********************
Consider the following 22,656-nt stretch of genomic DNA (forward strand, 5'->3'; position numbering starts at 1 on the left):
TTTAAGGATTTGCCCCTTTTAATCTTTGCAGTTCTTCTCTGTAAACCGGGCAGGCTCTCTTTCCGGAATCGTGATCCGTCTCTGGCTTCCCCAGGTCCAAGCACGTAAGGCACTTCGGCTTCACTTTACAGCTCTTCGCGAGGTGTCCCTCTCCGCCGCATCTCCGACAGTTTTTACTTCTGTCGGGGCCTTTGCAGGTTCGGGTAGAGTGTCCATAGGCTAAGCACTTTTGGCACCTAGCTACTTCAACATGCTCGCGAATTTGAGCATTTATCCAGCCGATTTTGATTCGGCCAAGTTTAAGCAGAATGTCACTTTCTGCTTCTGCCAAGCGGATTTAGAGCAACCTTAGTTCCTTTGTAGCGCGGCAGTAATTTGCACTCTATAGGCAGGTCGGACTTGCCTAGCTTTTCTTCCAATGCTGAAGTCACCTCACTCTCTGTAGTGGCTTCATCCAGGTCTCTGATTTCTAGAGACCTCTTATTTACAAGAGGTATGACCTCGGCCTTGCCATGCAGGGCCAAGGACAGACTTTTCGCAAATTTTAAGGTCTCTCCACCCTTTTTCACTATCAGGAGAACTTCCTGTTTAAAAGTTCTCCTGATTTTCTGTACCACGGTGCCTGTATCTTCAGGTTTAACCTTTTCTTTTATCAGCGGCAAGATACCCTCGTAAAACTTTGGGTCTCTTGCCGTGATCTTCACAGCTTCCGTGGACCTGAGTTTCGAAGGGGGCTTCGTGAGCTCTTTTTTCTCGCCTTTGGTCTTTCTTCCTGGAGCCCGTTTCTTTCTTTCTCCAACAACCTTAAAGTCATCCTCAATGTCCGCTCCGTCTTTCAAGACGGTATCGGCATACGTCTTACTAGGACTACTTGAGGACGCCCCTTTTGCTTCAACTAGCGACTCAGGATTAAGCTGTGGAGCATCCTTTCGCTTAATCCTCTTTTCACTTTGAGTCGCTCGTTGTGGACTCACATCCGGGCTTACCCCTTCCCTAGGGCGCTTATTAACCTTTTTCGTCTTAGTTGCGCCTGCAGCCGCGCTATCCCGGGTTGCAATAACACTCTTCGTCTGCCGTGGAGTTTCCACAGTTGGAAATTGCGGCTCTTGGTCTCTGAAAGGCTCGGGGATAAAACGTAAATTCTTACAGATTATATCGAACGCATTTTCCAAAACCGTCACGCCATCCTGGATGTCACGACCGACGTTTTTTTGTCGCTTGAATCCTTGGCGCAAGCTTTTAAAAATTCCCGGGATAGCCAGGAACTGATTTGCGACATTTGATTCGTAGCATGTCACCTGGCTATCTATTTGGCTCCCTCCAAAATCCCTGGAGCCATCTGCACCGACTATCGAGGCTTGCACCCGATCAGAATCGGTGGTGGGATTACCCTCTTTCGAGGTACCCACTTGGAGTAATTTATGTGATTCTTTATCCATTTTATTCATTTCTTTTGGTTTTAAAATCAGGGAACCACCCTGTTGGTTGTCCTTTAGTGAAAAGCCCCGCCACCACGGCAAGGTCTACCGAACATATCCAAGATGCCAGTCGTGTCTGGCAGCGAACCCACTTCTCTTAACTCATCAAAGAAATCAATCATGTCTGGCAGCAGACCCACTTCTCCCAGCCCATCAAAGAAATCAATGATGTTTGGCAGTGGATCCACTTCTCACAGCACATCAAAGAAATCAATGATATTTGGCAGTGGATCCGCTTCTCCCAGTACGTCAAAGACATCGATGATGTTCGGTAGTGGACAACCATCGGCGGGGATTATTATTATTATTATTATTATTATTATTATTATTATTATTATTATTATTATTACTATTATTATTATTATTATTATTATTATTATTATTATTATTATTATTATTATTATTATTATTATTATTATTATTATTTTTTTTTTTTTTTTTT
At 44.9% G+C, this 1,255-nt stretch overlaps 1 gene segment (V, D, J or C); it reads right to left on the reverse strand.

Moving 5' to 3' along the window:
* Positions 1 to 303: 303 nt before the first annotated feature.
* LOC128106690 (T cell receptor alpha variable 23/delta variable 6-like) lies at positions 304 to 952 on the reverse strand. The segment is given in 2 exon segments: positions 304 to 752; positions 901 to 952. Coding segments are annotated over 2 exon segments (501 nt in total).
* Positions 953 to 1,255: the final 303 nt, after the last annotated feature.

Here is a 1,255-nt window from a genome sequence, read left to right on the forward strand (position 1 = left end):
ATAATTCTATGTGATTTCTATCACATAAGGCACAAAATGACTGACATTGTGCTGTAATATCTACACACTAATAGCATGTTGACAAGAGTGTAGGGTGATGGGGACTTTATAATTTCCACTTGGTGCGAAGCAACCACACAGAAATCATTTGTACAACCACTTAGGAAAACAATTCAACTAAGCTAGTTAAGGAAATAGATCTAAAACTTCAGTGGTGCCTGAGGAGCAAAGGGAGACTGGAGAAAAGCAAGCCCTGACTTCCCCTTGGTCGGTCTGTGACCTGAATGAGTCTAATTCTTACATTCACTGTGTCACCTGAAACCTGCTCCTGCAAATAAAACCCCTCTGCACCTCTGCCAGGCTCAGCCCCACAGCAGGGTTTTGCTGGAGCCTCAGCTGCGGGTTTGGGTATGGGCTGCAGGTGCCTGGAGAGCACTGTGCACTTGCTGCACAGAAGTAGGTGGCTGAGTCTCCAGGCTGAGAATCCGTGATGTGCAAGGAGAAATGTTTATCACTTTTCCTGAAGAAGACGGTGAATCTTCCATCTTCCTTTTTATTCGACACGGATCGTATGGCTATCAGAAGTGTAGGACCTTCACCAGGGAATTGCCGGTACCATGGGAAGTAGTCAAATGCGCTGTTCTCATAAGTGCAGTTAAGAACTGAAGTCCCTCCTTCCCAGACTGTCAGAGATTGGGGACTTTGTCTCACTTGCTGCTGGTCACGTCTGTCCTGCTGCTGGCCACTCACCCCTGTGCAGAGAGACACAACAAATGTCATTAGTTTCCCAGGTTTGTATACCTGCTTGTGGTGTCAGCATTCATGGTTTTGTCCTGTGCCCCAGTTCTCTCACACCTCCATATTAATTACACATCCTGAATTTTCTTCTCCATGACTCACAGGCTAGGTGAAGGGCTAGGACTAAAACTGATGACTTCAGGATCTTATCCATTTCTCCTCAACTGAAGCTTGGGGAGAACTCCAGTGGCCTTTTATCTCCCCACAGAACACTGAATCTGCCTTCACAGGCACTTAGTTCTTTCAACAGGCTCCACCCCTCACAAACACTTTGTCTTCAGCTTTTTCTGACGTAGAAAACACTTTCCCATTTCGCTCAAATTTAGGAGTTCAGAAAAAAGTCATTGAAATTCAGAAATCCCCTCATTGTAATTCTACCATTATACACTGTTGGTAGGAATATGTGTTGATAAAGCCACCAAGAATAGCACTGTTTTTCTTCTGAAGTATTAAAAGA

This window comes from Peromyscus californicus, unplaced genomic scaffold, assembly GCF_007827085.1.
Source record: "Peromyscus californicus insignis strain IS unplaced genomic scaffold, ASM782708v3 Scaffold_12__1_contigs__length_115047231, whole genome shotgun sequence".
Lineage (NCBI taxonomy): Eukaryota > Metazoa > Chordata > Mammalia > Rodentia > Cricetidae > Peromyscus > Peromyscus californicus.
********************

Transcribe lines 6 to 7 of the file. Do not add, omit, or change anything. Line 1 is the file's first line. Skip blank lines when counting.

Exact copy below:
* LOC128106690 (T cell receptor alpha variable 23/delta variable 6-like) lies at positions 304 to 952 on the reverse strand. The segment is given in 2 exon segments: positions 304 to 752; positions 901 to 952. Coding segments are annotated over 2 exon segments (501 nt in total).
* Positions 953 to 1,255: the final 303 nt, after the last annotated feature.